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Do Humidifiers Help With Allergies?

Discussion in 'Hospital' started by The Good Doctor, Sep 27, 2021.

  1. The Good Doctor

    The Good Doctor Golden Member

    Aug 12, 2020
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    Do humidifiers help with allergies? Here’s everything you need to know.

    The source of allergy trouble ranges from pet hair and dander to dust and pollen, resulting in sneezes, wheezing, and rashes - but do humidifiers help with allergies? The symptoms of allergies are common, with nearly a sixth (50 million) of the US population suffering from some type of reaction.

    In this feature, we'll look at what a humidifier is and the science behind how they add moisture to the air. But it's important to understand that humidifiers won't serve the job of an air purifier that works to capture allergens, dust, and even viruses.


    A humidifier is an electronic device that pumps moisture into the air. When the humidity in a room is too low or too high, it can trigger allergy symptoms, especially when you're dealing with dust, pollen from open windows, or indoor pets. You can place a humidifier in any room or enclosed space of your home. Simply stated, humidifiers work by creating moisture and filtering dust, dander, and virus particles from the air.

    Now that we're spending a larger chunk of our time indoors, it's more important than ever to create a safe environment to eat, sleep, work, and live in. And humidifiers help to do just that. Too little humidity causes inflamed, irritated nasal passages, rashes, and dry skin, and too much creates an environment ripe for bacteria, dust mites, and molds, all of which can affect your health.

    Humidifiers work by adding temperature-regulated moisture to the air inside your home. You pour water into the humidifier’s reservoir, and it outputs a gentle, filtered mist. The filters inside the unit have an antimicrobial surface that helps prevent the growth of mold, algae, fungus, and bacteria.

    Humidifiers are great machines, but they won't cure allergies. However, the right humidity level in the home can help improve symptoms and make allergies less of a nuisance. A study by the Clinical research center shows that the optimum level of moisture for home humidification is between 40-50%. Remember, when the humidity level is too high, it encourages mold and dust mites, and low levels aggravate the sinuses, skin, and lungs. So it's crucial to get the level correct. On a hot, humid day, when you have the windows open, it's unlikely a humidifier will offer any benefit. If you have the air conditioner running or it's the middle of winter, though, a humidifier can soothe tender sinuses.

    If you have pets, you'll want to pay special attention to your home's humidity. When moisture levels are high, pet dander sticks to surfaces, which you can then pick up on clothing and skin. Proper humidity at ideal temperatures fixes that and can help clear stuffy noses and tickling throats, too.

    Other allergies, such as eczema, can also be kept under tighter control with a humidifier. The National Eczema Association reveals that the key to treating and preventing eczema outbreaks is to keep the skin’s moisture intact. Low temperatures and dry air, especially in the winter or air-conditioned rooms, can aggravate the skin and leave it sore and inflamed.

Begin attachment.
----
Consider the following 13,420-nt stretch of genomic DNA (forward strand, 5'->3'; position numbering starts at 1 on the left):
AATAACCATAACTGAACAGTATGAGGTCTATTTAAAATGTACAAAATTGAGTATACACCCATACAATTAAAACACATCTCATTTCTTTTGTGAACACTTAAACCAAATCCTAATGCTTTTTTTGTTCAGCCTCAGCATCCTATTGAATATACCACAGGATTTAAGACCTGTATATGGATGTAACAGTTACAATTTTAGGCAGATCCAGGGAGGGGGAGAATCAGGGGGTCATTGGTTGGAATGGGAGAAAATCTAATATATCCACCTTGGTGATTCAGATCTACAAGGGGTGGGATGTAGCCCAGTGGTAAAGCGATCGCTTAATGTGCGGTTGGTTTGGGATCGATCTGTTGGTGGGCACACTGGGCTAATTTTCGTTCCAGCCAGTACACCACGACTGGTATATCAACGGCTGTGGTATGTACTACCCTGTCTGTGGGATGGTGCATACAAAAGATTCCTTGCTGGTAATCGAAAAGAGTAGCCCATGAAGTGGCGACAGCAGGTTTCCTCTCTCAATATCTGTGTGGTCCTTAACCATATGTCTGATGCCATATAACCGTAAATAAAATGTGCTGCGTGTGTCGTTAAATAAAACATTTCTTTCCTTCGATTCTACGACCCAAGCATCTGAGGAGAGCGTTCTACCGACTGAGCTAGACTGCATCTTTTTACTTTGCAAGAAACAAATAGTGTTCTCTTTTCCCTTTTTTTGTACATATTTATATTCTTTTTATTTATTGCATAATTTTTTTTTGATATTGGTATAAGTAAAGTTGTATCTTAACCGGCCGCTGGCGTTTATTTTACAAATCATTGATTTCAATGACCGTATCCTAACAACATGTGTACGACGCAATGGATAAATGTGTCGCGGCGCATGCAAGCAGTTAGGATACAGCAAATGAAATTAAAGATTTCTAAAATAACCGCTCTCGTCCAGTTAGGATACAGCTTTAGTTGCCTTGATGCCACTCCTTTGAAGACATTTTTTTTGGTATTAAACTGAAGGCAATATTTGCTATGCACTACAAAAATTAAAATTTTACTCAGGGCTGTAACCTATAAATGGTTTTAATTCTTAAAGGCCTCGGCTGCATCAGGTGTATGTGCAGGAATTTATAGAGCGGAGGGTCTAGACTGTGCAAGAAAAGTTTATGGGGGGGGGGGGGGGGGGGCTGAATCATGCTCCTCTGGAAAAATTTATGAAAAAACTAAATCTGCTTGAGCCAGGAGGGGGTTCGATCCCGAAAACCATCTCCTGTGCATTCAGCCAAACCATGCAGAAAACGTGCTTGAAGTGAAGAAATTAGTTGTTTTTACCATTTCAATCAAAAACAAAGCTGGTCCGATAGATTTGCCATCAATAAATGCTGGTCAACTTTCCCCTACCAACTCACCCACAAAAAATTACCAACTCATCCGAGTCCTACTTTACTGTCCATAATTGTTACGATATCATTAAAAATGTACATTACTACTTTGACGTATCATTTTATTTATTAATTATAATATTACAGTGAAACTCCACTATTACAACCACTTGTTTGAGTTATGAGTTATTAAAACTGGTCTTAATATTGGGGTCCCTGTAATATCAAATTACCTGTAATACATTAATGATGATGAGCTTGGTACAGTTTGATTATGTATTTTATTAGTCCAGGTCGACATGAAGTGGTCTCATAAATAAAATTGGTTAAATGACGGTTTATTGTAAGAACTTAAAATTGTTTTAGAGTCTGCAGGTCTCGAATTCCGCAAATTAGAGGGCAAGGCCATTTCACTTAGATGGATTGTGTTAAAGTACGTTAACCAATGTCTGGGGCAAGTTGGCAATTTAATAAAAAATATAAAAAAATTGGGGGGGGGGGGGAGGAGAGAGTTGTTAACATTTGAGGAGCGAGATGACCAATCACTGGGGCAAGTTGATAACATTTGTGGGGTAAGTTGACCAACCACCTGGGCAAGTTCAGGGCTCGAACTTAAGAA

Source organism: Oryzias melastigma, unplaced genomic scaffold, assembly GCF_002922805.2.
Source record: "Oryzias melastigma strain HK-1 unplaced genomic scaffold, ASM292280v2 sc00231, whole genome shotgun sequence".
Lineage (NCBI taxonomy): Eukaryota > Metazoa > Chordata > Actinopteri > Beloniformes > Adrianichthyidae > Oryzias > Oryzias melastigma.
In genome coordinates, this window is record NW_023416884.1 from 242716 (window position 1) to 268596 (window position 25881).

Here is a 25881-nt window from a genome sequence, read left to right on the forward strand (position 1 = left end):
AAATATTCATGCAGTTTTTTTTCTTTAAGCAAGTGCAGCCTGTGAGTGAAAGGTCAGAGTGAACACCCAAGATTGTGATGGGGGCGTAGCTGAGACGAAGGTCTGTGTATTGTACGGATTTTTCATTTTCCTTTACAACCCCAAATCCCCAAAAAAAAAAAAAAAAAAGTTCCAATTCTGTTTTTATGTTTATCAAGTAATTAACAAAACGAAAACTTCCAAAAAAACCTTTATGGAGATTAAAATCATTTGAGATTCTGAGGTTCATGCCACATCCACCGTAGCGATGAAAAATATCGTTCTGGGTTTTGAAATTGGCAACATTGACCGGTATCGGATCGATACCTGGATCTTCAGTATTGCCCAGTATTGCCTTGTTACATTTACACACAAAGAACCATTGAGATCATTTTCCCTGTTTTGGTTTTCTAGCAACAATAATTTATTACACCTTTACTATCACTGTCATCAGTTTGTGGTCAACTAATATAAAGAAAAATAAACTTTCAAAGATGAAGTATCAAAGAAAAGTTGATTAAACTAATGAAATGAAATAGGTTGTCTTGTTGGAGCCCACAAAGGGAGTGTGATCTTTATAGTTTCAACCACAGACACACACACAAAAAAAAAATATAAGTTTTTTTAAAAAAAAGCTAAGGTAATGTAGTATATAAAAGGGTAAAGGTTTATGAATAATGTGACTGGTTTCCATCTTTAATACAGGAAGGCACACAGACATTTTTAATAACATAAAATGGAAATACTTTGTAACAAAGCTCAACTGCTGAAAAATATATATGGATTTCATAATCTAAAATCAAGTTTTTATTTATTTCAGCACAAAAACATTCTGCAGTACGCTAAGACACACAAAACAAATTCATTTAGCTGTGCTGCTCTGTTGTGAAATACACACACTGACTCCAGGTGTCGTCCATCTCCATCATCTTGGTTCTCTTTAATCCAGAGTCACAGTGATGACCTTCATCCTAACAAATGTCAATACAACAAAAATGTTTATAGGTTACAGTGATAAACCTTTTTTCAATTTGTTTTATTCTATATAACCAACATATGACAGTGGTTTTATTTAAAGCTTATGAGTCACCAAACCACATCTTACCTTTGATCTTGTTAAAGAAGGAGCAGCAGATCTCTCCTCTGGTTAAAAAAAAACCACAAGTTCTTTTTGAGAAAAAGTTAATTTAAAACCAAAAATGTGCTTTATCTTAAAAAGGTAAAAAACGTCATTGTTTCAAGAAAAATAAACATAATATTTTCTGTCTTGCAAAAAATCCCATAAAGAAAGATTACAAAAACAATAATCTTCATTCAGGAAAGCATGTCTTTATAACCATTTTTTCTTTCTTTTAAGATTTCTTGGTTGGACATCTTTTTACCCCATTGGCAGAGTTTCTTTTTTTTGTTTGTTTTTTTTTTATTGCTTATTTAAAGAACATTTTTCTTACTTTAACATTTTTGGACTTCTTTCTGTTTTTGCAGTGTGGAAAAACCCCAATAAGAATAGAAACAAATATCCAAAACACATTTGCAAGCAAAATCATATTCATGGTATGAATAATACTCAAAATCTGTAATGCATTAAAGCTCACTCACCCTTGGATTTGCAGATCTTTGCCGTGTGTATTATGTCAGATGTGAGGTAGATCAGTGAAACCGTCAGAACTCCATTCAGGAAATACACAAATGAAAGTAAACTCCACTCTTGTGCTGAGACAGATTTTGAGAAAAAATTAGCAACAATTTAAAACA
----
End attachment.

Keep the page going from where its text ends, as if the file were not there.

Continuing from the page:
A higher level of humidity can also help eliminate viruses in the home. One research study tested how flu particles changed in the air when humidity levels reached 40%. The results showed virus particles were deactivated, making them less infectious when circulating in humidified air.

    One important note: it's of the utmost importance you keep your humidifier clean. You'll need to change the filter regularly and clean the water tank to prevent waterborne bacteria from forming, which is the last thing you need when you're already suffering from itchy, runny eyes and noses.

    There's no shortage of humidifiers on the market, and they come in all shapes and sizes. Here are the main types and how they work to humidify the air.
    • Evaporators: This style of humidifier sucks in air, passes it through a filter, and then fans the hydrated air back out.
    • Steam vaporizers: This humidifier creates steam internally, cooling it to an appropriate temperature before pumping it into your living space.
    • Ultrasonic humidifiers: Typically smaller and more high-tech, these humidifiers use vibrations to vaporize water and pump steam back into the air.
    • Whole house: These humidifiers attach to your central air conditioning or heating system, eliminating the need to purchase small units for each room.
    There are numerous other ways to clean the air in your home and minimize allergy symptoms. The NASA Clean Air Study showed that many house plants filter airborne irritants through their root system and can scrub the air in your home to some degree. Plants like English ivy, spider plants, peace lilies, and bamboo palms filter the air around them, removing toxins and particles.

    Other inexpensive and simple ways to help with allergies in the home include keeping a small window open for ventilation, cleaning and dusting often, and brushing and bathing pets regularly.


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